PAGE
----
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Going Lean » Linux Magazine


The DietPi minimalist distribution improves the performance of the Raspberry Pi and other single-board computers as servers and desktops and comes with more than 200 specially chosen applications and services.

Since the first appearance of the Raspberry Pi more than 10 years ago, many hardware vendors have followed the idea of an inexpensive computing powerhouse on a small board. Companies such as Asus, Odroid, and Pine64 all jumped on the single-board computer (SBC) bandwagon, naturally increasing the number of operating systems (OSs) for these boards. Most of the OSs are based on the ARM architecture and can now be found in various sectors of home computing and industrial applications.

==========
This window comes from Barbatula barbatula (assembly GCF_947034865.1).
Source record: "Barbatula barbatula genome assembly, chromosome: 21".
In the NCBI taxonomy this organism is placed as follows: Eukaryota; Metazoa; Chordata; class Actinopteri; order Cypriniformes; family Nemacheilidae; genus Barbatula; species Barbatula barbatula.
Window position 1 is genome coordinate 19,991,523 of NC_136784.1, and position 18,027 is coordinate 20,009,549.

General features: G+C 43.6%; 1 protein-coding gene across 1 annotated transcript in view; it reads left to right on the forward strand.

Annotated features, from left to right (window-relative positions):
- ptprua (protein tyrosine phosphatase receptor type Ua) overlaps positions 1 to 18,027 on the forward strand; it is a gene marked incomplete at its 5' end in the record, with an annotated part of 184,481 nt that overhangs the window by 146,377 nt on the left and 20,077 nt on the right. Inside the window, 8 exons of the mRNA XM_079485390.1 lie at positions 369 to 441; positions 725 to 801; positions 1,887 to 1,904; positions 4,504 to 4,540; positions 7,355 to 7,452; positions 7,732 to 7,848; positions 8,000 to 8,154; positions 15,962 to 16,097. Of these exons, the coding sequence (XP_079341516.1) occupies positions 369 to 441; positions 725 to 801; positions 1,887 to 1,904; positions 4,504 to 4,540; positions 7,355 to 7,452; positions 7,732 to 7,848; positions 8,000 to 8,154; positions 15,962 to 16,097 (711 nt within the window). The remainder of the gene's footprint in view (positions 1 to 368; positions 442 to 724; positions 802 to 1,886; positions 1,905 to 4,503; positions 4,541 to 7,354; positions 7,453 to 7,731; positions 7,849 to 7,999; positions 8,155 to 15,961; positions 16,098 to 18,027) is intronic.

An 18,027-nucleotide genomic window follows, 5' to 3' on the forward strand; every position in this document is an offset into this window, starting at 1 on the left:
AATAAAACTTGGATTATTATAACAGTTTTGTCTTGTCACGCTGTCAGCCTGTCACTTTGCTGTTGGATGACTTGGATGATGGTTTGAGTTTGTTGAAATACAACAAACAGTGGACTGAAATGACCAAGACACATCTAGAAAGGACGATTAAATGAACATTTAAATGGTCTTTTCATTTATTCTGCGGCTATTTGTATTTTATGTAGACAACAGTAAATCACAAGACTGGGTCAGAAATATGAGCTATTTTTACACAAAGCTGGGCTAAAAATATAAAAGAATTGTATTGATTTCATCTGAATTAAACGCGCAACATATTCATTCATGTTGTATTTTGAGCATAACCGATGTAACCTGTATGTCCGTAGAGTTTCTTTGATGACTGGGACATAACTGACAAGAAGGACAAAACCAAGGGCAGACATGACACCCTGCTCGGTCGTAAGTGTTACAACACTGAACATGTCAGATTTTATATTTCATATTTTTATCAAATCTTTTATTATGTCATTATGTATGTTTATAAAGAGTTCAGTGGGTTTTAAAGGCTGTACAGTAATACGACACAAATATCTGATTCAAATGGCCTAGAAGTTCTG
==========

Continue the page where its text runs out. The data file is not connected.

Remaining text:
The Debian-based Raspberry Pi OS is a very useful desktop replacement, and many Linux distributions offer their own offshoots for the Raspberry Pi. For example, LibreELEC is a media center, and gamers will enjoy RetroPie and Batocera. The lean, minimalistic DietPi is a great choice for small servers, older Raspberry Pis, and virtual machines. Thanks to carefully considered scripts, the set up is a convenient process.

From Debian

DietPi first entered the digital world in 2014. The purist operating system was initially built on Raspbian (today’s Raspberry Pi OS). It now builds directly on Debian and supports numerous SBCs and architectures. In addition to x86_64, ARMv6, ARMv7, AArch64, and RISC-V, the project supports virtual machines such as VMware/ESXi, VirtualBox, Hyper-V, Parallels, UTM, and Proxmox. Besides images for virtual machines, you will find images for the Raspberry Pi, Odroid, Pine64, Radxa, Allo, Asus, NanoPi, Orange Pi, and the VisionFive RISC-V board [1].

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